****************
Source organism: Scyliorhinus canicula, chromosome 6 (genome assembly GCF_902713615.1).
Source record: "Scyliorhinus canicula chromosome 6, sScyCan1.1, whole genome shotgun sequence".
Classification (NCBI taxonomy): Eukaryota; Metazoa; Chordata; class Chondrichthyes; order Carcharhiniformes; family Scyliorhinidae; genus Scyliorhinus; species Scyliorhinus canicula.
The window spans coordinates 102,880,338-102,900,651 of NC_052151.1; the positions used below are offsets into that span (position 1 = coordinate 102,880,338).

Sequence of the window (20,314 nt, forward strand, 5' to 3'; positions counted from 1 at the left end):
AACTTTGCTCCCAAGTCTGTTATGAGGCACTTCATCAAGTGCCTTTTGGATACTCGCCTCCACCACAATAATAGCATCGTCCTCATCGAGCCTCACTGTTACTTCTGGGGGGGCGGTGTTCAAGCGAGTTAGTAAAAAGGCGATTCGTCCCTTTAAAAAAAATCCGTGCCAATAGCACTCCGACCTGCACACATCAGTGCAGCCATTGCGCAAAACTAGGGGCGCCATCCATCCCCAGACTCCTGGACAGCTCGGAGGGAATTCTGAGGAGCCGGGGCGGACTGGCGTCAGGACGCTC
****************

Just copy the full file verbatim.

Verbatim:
Source organism: Scyliorhinus canicula, chromosome 6 (genome assembly GCF_902713615.1).
Source record: "Scyliorhinus canicula chromosome 6, sScyCan1.1, whole genome shotgun sequence".
Classification (NCBI taxonomy): Eukaryota; Metazoa; Chordata; class Chondrichthyes; order Carcharhiniformes; family Scyliorhinidae; genus Scyliorhinus; species Scyliorhinus canicula.
The window spans coordinates 102,880,338-102,900,651 of NC_052151.1; the positions used below are offsets into that span (position 1 = coordinate 102,880,338).

Sequence of the window (20,314 nt, forward strand, 5' to 3'; positions counted from 1 at the left end):
AACTTTGCTCCCAAGTCTGTTATGAGGCACTTCATCAAGTGCCTTTTGGATACTCGCCTCCACCACAATAATAGCATCGTCCTCATCGAGCCTCACTGTTACTTCTGGGGGGGCGGTGTTCAAGCGAGTTAGTAAAAAGGCGATTCGTCCCTTTAAAAAAAATCCGTGCCAATAGCACTCCGACCTGCACACATCAGTGCAGCCATTGCGCAAAACTAGGGGCGCCATCCATCCCCAGACTCCTGGACAGCTCGGAGGGAATTCTGAGGAGCCGGGGCGGACTGGCGTCAGGACGCTC